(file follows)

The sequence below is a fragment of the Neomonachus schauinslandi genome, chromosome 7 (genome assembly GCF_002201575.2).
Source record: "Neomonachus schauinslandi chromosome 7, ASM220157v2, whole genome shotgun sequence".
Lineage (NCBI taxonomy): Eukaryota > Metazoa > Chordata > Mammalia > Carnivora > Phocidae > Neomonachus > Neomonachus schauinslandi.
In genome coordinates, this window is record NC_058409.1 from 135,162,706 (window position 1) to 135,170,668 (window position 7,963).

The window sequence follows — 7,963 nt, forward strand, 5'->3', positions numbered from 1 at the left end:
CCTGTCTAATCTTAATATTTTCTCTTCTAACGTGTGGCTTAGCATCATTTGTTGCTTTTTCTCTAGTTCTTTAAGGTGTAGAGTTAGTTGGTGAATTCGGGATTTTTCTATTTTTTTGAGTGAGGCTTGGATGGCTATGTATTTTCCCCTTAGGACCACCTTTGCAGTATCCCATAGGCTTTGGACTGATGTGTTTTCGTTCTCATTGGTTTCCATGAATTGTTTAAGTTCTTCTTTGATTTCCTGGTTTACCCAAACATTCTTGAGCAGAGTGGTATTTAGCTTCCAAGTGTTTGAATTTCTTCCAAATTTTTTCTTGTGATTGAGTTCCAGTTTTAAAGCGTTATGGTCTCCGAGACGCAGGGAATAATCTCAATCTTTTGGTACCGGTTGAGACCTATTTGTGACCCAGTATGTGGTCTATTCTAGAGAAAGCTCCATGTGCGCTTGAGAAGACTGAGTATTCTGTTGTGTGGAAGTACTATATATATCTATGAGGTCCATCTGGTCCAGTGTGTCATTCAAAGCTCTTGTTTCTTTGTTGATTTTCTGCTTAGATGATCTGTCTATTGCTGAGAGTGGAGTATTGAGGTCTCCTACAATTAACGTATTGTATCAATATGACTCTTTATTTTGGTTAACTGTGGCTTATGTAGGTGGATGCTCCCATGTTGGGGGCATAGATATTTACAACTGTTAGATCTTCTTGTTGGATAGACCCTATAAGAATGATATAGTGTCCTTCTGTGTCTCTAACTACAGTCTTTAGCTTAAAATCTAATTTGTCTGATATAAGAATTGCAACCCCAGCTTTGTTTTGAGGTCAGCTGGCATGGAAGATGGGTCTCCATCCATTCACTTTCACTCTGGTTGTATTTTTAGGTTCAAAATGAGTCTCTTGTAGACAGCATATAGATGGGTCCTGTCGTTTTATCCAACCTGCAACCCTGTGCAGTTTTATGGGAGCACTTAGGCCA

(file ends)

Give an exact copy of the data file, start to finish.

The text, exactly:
The sequence below is a fragment of the Neomonachus schauinslandi genome, chromosome 7 (genome assembly GCF_002201575.2).
Source record: "Neomonachus schauinslandi chromosome 7, ASM220157v2, whole genome shotgun sequence".
Lineage (NCBI taxonomy): Eukaryota > Metazoa > Chordata > Mammalia > Carnivora > Phocidae > Neomonachus > Neomonachus schauinslandi.
In genome coordinates, this window is record NC_058409.1 from 135,162,706 (window position 1) to 135,170,668 (window position 7,963).

The window sequence follows — 7,963 nt, forward strand, 5'->3', positions numbered from 1 at the left end:
CCTGTCTAATCTTAATATTTTCTCTTCTAACGTGTGGCTTAGCATCATTTGTTGCTTTTTCTCTAGTTCTTTAAGGTGTAGAGTTAGTTGGTGAATTCGGGATTTTTCTATTTTTTTGAGTGAGGCTTGGATGGCTATGTATTTTCCCCTTAGGACCACCTTTGCAGTATCCCATAGGCTTTGGACTGATGTGTTTTCGTTCTCATTGGTTTCCATGAATTGTTTAAGTTCTTCTTTGATTTCCTGGTTTACCCAAACATTCTTGAGCAGAGTGGTATTTAGCTTCCAAGTGTTTGAATTTCTTCCAAATTTTTTCTTGTGATTGAGTTCCAGTTTTAAAGCGTTATGGTCTCCGAGACGCAGGGAATAATCTCAATCTTTTGGTACCGGTTGAGACCTATTTGTGACCCAGTATGTGGTCTATTCTAGAGAAAGCTCCATGTGCGCTTGAGAAGACTGAGTATTCTGTTGTGTGGAAGTACTATATATATCTATGAGGTCCATCTGGTCCAGTGTGTCATTCAAAGCTCTTGTTTCTTTGTTGATTTTCTGCTTAGATGATCTGTCTATTGCTGAGAGTGGAGTATTGAGGTCTCCTACAATTAACGTATTGTATCAATATGACTCTTTATTTTGGTTAACTGTGGCTTATGTAGGTGGATGCTCCCATGTTGGGGGCATAGATATTTACAACTGTTAGATCTTCTTGTTGGATAGACCCTATAAGAATGATATAGTGTCCTTCTGTGTCTCTAACTACAGTCTTTAGCTTAAAATCTAATTTGTCTGATATAAGAATTGCAACCCCAGCTTTGTTTTGAGGTCAGCTGGCATGGAAGATGGGTCTCCATCCATTCACTTTCACTCTGGTTGTATTTTTAGGTTCAAAATGAGTCTCTTGTAGACAGCATATAGATGGGTCCTGTCGTTTTATCCAACCTGCAACCCTGTGCAGTTTTATGGGAGCACTTAGGCCA